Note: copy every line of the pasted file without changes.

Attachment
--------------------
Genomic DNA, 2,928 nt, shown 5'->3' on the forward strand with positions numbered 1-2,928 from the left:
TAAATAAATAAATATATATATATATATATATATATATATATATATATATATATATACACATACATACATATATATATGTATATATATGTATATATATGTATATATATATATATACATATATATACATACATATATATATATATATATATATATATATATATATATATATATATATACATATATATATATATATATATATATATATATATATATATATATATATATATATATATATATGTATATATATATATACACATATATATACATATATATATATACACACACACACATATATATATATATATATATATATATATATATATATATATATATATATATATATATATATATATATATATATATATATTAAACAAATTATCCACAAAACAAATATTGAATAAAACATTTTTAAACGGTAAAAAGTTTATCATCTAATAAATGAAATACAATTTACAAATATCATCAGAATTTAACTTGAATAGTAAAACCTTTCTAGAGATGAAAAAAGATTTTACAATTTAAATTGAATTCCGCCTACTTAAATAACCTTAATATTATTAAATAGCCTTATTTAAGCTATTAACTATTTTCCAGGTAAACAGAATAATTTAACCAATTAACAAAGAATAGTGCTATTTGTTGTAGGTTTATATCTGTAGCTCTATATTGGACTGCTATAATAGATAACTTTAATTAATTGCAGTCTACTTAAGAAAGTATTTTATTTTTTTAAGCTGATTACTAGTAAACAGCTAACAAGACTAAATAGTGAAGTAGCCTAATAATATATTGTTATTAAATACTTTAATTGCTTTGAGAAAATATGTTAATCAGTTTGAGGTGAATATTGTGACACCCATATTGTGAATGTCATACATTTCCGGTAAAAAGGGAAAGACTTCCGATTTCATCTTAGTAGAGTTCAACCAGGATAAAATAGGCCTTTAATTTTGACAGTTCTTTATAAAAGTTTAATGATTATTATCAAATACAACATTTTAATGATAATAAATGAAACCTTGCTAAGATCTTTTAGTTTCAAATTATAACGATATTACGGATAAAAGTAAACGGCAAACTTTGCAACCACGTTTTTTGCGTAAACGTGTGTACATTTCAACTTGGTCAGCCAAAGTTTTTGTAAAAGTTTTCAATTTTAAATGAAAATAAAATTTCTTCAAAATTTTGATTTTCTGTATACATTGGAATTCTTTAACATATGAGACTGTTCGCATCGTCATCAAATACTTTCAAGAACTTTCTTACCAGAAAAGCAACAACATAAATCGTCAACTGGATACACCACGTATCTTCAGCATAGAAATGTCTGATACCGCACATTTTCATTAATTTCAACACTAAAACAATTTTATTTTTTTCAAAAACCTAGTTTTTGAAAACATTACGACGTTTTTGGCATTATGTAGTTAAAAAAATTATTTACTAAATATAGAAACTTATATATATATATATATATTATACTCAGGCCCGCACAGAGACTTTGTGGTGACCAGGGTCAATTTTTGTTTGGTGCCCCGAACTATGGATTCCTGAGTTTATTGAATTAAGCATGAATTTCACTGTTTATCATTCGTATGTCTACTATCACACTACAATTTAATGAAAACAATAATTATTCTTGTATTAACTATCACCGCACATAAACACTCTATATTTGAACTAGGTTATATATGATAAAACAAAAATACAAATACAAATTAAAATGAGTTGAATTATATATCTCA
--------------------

Genomic DNA, 2,928 nt, shown 5'->3' on the forward strand with positions numbered 1-2,928 from the left:
TAAATAAATAAATATATATATATATATATATATATATATATATATATATATATATACACATACATACATATATATATGTATATATATGTATATATATGTATATATATATATATACATATATATACATACATATATATATATATATATATATATATATATATATATATATATATATACATATATATATATATATATATATATATATATATATATATATATATATATATATATATATATGTATATATATATATACACATATATATACATATATATATATACACACACACACATATATATATATATATATATATATATATATATATATATATATATATATATATATATATATATATATATATATATATATTAAACAAATTATCCACAAAACAAATATTGAATAAAACATTTTTAAACGGTAAAAAGTTTATCATCTAATAAATGAAATACAATTTACAAATATCATCAGAATTTAACTTGAATAGTAAAACCTTTCTAGAGATGAAAAAAGATTTTACAATTTAAATTGAATTCCGCCTACTTAAATAACCTTAATATTATTAAATAGCCTTATTTAAGCTATTAACTATTTTCCAGGTAAACAGAATAATTTAACCAATTAACAAAGAATAGTGCTATTTGTTGTAGGTTTATATCTGTAGCTCTATATTGGACTGCTATAATAGATAACTTTAATTAATTGCAGTCTACTTAAGAAAGTATTTTATTTTTTTAAGCTGATTACTAGTAAACAGCTAACAAGACTAAATAGTGAAGTAGCCTAATAATATATTGTTATTAAATACTTTAATTGCTTTGAGAAAATATGTTAATCAGTTTGAGGTGAATATTGTGACACCCATATTGTGAATGTCATACATTTCCGGTAAAAAGGGAAAGACTTCCGATTTCATCTTAGTAGAGTTCAACCAGGATAAAATAGGCCTTTAATTTTGACAGTTCTTTATAAAAGTTTAATGATTATTATCAAATACAACATTTTAATGATAATAAATGAAACCTTGCTAAGATCTTTTAGTTTCAAATTATAACGATATTACGGATAAAAGTAAACGGCAAACTTTGCAACCACGTTTTTTGCGTAAACGTGTGTACATTTCAACTTGGTCAGCCAAAGTTTTTGTAAAAGTTTTCAATTTTAAATGAAAATAAAATTTCTTCAAAATTTTGATTTTCTGTATACATTGGAATTCTTTAACATATGAGACTGTTCGCATCGTCATCAAATACTTTCAAGAACTTTCTTACCAGAAAAGCAACAACATAAATCGTCAACTGGATACACCACGTATCTTCAGCATAGAAATGTCTGATACCGCACATTTTCATTAATTTCAACACTAAAACAATTTTATTTTTTTCAAAAACCTAGTTTTTGAAAACATTACGACGTTTTTGGCATTATGTAGTTAAAAAAATTATTTACTAAATATAGAAACTTATATATATATATATATATTATACTCAGGCCCGCACAGAGACTTTGTGGTGACCAGGGTCAATTTTTGTTTGGTGCCCCGAACTATGGATTCCTGAGTTTATTGAATTAAGCATGAATTTCACTGTTTATCATTCGTATGTCTACTATCACACTACAATTTAATGAAAACAATAATTATTCTTGTATTAACTATCACCGCACATAAACACTCTATATTTGAACTAGGTTATATATGATAAAACAAAAATACAAATACAAATTAAAATGAGTTGAATTATATATCTCA